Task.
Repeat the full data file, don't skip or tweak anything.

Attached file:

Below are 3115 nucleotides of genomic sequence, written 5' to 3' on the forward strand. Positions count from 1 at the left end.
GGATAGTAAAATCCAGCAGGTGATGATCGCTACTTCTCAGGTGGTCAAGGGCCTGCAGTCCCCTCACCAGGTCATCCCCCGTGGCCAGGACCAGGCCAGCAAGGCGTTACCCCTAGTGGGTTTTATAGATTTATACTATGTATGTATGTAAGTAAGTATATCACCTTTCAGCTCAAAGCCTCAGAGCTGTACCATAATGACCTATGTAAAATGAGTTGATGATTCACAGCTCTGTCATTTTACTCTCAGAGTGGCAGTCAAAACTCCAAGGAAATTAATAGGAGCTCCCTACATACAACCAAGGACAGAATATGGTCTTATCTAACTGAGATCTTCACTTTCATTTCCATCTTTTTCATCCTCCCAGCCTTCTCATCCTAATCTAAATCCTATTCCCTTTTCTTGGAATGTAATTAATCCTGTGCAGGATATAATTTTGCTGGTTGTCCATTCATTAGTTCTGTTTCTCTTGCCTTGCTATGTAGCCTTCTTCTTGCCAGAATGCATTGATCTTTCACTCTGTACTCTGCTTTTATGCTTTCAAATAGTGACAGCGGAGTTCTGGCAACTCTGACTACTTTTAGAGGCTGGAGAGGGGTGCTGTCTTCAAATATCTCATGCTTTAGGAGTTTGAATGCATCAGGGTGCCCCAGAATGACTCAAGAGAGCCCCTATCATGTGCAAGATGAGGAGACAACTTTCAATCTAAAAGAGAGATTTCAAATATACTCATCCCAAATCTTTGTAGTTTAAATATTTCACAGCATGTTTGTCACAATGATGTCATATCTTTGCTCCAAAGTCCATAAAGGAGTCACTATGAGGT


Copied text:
Below are 3115 nucleotides of genomic sequence, written 5' to 3' on the forward strand. Positions count from 1 at the left end.
GGATAGTAAAATCCAGCAGGTGATGATCGCTACTTCTCAGGTGGTCAAGGGCCTGCAGTCCCCTCACCAGGTCATCCCCCGTGGCCAGGACCAGGCCAGCAAGGCGTTACCCCTAGTGGGTTTTATAGATTTATACTATGTATGTATGTAAGTAAGTATATCACCTTTCAGCTCAAAGCCTCAGAGCTGTACCATAATGACCTATGTAAAATGAGTTGATGATTCACAGCTCTGTCATTTTACTCTCAGAGTGGCAGTCAAAACTCCAAGGAAATTAATAGGAGCTCCCTACATACAACCAAGGACAGAATATGGTCTTATCTAACTGAGATCTTCACTTTCATTTCCATCTTTTTCATCCTCCCAGCCTTCTCATCCTAATCTAAATCCTATTCCCTTTTCTTGGAATGTAATTAATCCTGTGCAGGATATAATTTTGCTGGTTGTCCATTCATTAGTTCTGTTTCTCTTGCCTTGCTATGTAGCCTTCTTCTTGCCAGAATGCATTGATCTTTCACTCTGTACTCTGCTTTTATGCTTTCAAATAGTGACAGCGGAGTTCTGGCAACTCTGACTACTTTTAGAGGCTGGAGAGGGGTGCTGTCTTCAAATATCTCATGCTTTAGGAGTTTGAATGCATCAGGGTGCCCCAGAATGACTCAAGAGAGCCCCTATCATGTGCAAGATGAGGAGACAACTTTCAATCTAAAAGAGAGATTTCAAATATACTCATCCCAAATCTTTGTAGTTTAAATATTTCACAGCATGTTTGTCACAATGATGTCATATCTTTGCTCCAAAGTCCATAAAGGAGTCACTATGAGGT